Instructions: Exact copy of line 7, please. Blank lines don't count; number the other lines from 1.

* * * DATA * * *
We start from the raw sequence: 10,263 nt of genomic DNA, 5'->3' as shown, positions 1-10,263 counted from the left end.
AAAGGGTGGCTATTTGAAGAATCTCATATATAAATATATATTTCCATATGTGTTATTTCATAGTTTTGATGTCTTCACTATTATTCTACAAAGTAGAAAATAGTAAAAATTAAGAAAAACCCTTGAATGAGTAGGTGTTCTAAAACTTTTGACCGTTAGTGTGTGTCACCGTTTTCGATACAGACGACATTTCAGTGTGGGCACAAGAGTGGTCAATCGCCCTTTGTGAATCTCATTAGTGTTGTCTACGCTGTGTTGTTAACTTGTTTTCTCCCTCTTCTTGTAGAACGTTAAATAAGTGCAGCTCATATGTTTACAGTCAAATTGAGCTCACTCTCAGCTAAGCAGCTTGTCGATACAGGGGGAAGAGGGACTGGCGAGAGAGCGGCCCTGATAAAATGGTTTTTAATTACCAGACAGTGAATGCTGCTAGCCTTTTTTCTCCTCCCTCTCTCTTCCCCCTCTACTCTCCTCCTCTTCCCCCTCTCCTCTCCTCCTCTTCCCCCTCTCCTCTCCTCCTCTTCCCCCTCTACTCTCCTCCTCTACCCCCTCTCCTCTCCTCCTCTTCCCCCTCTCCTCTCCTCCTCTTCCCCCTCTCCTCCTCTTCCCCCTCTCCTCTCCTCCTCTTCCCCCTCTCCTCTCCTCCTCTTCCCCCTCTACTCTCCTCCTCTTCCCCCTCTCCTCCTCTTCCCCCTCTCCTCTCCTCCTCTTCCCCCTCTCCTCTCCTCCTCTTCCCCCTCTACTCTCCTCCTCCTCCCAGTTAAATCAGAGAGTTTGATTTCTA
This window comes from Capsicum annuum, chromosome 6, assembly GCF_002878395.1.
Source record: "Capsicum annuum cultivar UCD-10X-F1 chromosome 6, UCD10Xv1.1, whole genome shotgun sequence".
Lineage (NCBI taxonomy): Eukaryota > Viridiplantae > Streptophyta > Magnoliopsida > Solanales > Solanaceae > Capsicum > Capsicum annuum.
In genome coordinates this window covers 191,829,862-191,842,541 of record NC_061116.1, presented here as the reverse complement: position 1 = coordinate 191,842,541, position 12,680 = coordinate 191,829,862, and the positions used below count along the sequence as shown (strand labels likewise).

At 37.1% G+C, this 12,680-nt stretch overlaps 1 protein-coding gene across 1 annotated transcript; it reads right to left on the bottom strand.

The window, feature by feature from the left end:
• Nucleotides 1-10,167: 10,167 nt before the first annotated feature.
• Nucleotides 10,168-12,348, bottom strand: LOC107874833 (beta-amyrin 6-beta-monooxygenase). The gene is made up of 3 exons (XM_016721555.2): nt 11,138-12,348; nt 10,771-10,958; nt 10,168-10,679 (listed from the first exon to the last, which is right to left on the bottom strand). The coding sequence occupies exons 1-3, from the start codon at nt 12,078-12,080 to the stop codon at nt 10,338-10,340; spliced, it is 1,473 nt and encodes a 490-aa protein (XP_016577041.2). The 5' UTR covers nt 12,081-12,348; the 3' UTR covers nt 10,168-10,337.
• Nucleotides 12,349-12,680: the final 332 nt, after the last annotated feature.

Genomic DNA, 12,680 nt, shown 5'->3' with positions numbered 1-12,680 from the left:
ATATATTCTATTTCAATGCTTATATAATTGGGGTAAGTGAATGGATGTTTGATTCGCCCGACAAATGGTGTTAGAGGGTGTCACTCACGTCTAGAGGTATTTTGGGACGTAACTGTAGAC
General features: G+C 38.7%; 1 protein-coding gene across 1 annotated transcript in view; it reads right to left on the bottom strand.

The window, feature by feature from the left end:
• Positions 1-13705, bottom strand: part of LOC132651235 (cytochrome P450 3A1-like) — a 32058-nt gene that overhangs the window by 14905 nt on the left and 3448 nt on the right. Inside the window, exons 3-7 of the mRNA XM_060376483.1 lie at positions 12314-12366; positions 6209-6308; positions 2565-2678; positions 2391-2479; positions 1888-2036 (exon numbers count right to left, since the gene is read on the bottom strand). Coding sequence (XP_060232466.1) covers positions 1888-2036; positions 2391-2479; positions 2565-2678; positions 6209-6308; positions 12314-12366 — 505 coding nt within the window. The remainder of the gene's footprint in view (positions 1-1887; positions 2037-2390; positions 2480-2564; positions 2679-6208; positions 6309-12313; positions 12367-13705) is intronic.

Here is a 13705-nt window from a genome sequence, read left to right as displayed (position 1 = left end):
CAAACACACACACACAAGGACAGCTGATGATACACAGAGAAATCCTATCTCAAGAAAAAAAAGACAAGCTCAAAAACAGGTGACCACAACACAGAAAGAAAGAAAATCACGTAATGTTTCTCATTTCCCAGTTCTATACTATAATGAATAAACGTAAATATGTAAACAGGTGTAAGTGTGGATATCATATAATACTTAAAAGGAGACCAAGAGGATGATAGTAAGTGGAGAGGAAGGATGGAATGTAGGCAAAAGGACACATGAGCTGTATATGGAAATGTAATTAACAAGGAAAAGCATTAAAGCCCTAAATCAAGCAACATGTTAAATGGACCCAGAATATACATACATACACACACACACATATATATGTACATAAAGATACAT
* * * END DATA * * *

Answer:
At 37.1% G+C, this 12,680-nt stretch overlaps 1 protein-coding gene across 1 annotated transcript; it reads right to left on the bottom strand.